Chapter 49

 

RESEARCHING THE CRAFT OF INTELLIGENCE



In addition to being hot as hell, June and July were eventful months for little me, but they were also very busy ones.
First off, even though the dashing Uri Geller was tromping around giving the mainstreams an increasingly large headache, I was also being lionized and sought after.
Most of my friends, and the ASPR itself, were besieged with calls from people who wanted to know how much I charged for a reading or a consultation.
"Mr. Swann doesnít give readings."
Hesitation . . . "But what does that mean? Heís a PSYCHIC, isnít he?"
"Mr. Swann says heís not a psychic."
Hesitation . . . "Well, give me his phone number anyway?"
"Sorry. Mr. Swannís phone number is CLASSIFIED." (Iím serious: this IS what my friends had begun saying.)
"If heís not a psychic, why is everyone saying he is?"
"Mr. Swann only works with scientists."
Hesitation . . . "But what does THAT mean?"

The American Society for Psychical Research had a lot of calls from media types wanting to talk with me. When I say the ASPR, I mean the archdeaconess, Fanny Knipe, took the calls. She called me to ask what to do about the calls. I said: "Tell them to stick their heads where the sun donít shine."
Fanny said: "You know, Ingo, youíre the first psychic weíve ever known who doesnít want publicity."
"Fanny, dear, Iím NOT a psychic. Iím a . . . (grasping for words) . . . Iím a perceptual researcher, thatís all."

After Buell Mullen Central and Ruth Hagy Brod Central complained to Zelda Central about my refusal "to go public," Zelda undertook to change my mind over a good game of Scrabble.
"Zelda, Dear," I said, "you know what the media will do... toast my nuts, thatís what. You know how they treat the entirety of this topic."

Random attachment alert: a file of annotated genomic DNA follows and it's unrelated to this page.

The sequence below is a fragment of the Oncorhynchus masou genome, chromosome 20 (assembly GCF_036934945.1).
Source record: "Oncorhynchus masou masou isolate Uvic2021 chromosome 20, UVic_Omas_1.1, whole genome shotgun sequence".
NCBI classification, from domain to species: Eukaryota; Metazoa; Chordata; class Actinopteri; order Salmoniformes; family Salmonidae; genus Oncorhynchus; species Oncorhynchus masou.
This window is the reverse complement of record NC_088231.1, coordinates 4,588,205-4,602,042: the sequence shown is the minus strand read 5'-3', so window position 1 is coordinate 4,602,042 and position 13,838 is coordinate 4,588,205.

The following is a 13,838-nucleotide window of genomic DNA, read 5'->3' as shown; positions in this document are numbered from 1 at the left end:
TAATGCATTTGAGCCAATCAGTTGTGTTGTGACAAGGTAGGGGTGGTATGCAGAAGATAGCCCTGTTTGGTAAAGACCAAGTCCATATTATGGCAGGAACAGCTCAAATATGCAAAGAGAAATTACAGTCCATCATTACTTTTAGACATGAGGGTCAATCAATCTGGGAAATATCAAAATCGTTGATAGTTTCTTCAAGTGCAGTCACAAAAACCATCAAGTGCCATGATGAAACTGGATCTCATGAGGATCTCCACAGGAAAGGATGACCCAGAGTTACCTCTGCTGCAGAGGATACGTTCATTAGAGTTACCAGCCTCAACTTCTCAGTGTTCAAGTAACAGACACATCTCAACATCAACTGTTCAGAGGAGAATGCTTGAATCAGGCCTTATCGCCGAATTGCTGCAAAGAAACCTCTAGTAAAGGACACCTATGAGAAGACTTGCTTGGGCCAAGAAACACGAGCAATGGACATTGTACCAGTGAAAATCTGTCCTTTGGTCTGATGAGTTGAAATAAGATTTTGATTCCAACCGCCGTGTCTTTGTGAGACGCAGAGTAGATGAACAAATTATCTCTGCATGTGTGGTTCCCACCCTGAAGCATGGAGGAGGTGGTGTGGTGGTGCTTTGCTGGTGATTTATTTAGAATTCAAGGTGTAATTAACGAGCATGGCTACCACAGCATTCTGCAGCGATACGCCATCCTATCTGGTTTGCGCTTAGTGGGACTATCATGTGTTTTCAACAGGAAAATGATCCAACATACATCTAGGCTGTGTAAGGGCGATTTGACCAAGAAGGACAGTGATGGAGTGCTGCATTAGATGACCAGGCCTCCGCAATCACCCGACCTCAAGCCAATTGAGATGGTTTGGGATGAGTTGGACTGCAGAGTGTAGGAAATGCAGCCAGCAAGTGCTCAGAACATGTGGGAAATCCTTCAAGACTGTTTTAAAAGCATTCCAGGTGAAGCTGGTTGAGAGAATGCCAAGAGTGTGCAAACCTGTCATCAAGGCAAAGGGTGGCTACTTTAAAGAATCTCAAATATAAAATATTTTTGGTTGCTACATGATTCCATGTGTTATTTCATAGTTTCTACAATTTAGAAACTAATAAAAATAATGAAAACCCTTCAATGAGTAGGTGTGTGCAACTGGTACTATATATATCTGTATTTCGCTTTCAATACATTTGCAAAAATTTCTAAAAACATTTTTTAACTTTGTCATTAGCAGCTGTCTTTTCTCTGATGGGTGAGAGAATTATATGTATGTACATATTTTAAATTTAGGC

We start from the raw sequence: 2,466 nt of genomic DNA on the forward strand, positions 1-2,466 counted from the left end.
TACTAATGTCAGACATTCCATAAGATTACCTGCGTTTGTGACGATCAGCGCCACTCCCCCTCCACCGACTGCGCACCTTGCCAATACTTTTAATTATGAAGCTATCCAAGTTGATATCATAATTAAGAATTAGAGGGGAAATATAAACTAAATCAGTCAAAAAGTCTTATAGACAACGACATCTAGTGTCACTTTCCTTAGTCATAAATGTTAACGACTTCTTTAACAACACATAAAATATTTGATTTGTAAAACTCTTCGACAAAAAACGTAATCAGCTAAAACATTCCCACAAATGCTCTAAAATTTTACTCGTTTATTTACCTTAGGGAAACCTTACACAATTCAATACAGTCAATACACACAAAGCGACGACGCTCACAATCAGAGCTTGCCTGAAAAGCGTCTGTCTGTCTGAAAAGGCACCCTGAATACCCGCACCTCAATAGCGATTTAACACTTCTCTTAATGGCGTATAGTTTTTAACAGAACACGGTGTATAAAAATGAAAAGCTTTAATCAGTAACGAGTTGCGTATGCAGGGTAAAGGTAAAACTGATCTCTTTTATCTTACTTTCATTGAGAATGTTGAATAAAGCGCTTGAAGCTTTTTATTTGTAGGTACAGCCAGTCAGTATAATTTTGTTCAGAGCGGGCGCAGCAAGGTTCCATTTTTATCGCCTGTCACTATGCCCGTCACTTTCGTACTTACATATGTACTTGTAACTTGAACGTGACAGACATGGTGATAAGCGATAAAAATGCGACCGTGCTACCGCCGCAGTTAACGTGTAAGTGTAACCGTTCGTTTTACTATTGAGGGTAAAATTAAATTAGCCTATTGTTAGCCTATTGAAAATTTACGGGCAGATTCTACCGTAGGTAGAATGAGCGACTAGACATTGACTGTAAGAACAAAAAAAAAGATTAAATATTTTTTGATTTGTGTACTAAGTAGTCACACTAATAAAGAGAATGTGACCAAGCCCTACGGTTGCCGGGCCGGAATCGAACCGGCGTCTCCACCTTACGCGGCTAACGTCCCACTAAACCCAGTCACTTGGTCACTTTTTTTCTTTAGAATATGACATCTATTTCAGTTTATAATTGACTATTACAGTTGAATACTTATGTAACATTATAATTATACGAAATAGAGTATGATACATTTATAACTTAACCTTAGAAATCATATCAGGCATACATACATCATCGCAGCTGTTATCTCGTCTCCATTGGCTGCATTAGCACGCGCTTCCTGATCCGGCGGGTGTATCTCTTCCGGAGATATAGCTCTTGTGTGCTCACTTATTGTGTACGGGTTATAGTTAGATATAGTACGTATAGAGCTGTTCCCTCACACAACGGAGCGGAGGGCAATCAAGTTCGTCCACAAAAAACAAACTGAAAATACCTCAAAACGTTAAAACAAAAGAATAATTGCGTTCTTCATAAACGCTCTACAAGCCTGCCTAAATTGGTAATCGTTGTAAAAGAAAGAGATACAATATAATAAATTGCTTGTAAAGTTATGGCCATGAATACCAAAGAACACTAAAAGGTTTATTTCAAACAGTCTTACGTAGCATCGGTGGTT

"Publicity would be good for the ASPR," she began again. "It might help them raise money for research."
I looked at her in astonishment. "What! Raise money for those turds who trashed Osis and MY work?"
Zelda said: "You know, any publicity is good publicity. Just make sure they spell your name right."

At some point in July, Puthoff called wanting, among other things, to discuss the possibility of a second trip to SRI. "Weíll pay your airfare again, and maybe some per diem if I can work it."
"You havenít paid the first airfare yet."

Gloria Swanson called from Portugal, at about 4 in the morning East Coast time.
"Oh, hello Miss Swanson."
"Oh, for crissakes, DO NOT call me Miss Swanson!"
"Oh, what should I call you, then?"
"Iím SWANSON, simply SWANSON!"
She had read the package of materials Iíd sent her -- and wanted to know what she could do to help."
Remembering the chicken aspic dinner with the Brods, I said: "Well. I think thereís something going on in Washington, behind the scenes that is. I donít have any way of finding out anything."
She was silent for a moment, and then said something like: "OK, I know what to do. Iíve done this kind of thing before."
"Thanks."

SWANSON called back a day or so later. "Theyíre upset about the Russians -- thatís all I can find out."
"You mean about the girlsí book, PSYCHIC SECRETS BEHIND THE IRON CURTAIN?"
"Oh, heavens no! Something much bigger. Donít tell Lucille I told you this."
"OK."

I like bigger pictures, and I began putting two and two together. Zelda was my closest intimate friend.
Swann-to-Zelda over another game of Scrabble: "You know, I think Iím going to end up working for the CIA or something."
Zelda-to-Swann: "Your headís getting too big."
Zelda thence appointed herself as permanent deflator of my inflated head.